Material whirl

YOU MAY HAVE seen art in shopping malls. But how about a shopping mall inside a museum? A new exhibition at the Hong Kong Heritage Museum examines the issue of consumerism in art by playing on one of Hongkongers' favourite pastimes.

MEGartSTORE, which opens on Sunday, showcases art in the context of a simulated mall. Curator Judy Chan Lee Suk-yee says the idea is to let viewers experience art in a familiar environment. 'We're trying to place art in the public's daily life,' Chan says.

A team of architects and designers was recruited to help transform a 7,500sqft museum gallery into a mini-mall, in which will be displayed more than 300 pieces from the museum's collection of contemporary works, including sculptures, paintings, photographs and installations.

The show is part of the museum's continuing efforts to balance its role in displaying antiquities as well as contemporary art. 'This is the third, large-scale contemporary art exhibition we've had in the past four years,' says Chan. 'Heritage is about contemporary as well as traditional. We have a good collection of both.'

Walls and partitions divide the gallery into five shopping-related areas - Food & Beverage, Health & Beauty, Home & Garden, Leisure & Entertainment and a Rest Area - each of which has been designed accordingly and displays grouped thematically. The museum also picked five local artists to create installations for each area: Lam Wai-hung, Stella Tang Ying-chi, Annie Wan Lai-kuen, Amy Cheung Wai-man and Tsang Kin-wah.

Chan says the main curatorial goal of the project was to create a highly visual experience that would challenge the way people approach and appreciate art. In some cases, the presentation is unorthodox, with pieces dangling from clothes' lines, hanging from supermarket shelves and installed in a make-up counter.

Shopping bags will be handed out at the entrance, and visitors can fill them with cards describing the artworks. There will also be interactive audiovisuals giving information about the pieces. And volunteers, dressed as salespeople, will be on hand to answer questions and 'sell' people on the displays.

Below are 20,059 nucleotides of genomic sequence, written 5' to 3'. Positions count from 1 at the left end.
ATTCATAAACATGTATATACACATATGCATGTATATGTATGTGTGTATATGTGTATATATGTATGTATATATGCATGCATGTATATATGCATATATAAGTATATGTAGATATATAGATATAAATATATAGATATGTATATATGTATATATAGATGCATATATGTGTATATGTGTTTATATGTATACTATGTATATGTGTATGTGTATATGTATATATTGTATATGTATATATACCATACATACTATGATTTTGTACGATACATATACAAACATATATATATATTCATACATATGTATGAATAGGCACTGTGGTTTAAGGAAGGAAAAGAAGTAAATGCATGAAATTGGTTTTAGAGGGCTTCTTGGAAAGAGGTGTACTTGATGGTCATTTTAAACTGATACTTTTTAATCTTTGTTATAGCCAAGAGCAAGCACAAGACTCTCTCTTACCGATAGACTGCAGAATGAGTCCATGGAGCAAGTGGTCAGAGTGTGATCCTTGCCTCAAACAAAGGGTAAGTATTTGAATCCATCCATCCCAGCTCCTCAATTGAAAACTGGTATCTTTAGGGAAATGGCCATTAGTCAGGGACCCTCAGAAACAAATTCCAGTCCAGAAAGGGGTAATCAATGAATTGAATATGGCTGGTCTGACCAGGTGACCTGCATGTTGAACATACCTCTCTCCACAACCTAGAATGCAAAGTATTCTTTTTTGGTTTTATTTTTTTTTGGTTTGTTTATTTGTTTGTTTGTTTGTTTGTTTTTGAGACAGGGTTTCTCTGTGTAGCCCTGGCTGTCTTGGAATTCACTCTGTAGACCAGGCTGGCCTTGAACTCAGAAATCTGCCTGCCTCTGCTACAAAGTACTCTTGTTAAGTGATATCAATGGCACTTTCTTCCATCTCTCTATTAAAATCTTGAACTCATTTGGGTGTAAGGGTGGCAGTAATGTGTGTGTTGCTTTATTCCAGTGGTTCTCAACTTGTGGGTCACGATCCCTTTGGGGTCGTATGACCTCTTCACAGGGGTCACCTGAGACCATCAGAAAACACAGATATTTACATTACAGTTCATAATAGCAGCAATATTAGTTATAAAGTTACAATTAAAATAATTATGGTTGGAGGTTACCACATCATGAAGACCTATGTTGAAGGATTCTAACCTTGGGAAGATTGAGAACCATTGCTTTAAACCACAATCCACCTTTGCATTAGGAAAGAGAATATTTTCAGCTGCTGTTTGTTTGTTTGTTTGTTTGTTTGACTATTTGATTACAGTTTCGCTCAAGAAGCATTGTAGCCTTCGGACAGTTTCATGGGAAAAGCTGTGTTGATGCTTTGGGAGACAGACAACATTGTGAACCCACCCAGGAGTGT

By putting art in the context of a shopping environment - in which people act on impulse and respond to stimuli such as light, colour and texture - Chan hopes to elicit more instinctual reactions. 'We want people to look at these pieces and say, 'Wow, I never thought art could be like that'.'

She also hopes to take some of the solemnity out of viewing art. 'Going to a museum doesn't have to be so serious,' says Chan. 'It's for appreciation, enjoyment; it's for everyone. The public isn't used to thinking of art as something accessible at all. But you can decorate your house with art.'

Tsang, whose installation in the Rest Area marks the last stop on the shopping route, says the exhibition is particularly experimental for Hong Kong. 'It's looking at art as a product.'

Given the increasing visibility of art in public and commercial spaces during the past five years, Hong Kong may be ripe for this kind of exhibition. Having art in public places increases its exposure to people who might not go to museums, Chan says.

Although the museum is using Hong Kong's obsession with shopping to lure viewers, the aim isn't to poke fun. 'We're not being ironic,' says Chan. 'We're just trying to present art in a different way.'

And she says that, despite appearances, the intention is not to reproduce a shopping mall. 'It's just a conceptual idea,' she says.

There's social critique among the specially commissioned installations. Possibly the most provocative is Cheung's life-sized wooden army tank modelled after the second world war Russian T34. It's in the Leisure & Entertainment area, and visitors can go inside it and play war video games.

Cheung says the inspiration for the piece came during a trip to Vietnam. After visiting a war museum, she saw Vietnamese hawkers selling small wooden souvenirs of tanks. 'It made me think about the relationship between what's consumable and what should not be consumed,' says Cheung. 'I wanted to create a real life-sized confrontation with this idea.'

Cheung's work and architect Humphrey Wong's design of the Leisure & Entertainment area - with walls made of dozens of stacked plastic toy packages for life-size guns, knives and other weapons - should give visitors plenty to ponder.

'I hope to bring out the message of thinking about violence and how we consume it,' Cheung says. 'There's little discussion of politics in Hong Kong. We can just shop and not think about politics.'

MEGartSTORE, Hong Kong Heritage Museum, 1 Man Lam Rd., Sha Tin, Jun 4-Nov 27, 10am-6pm (closed Tues). Inquiries: 2180 8188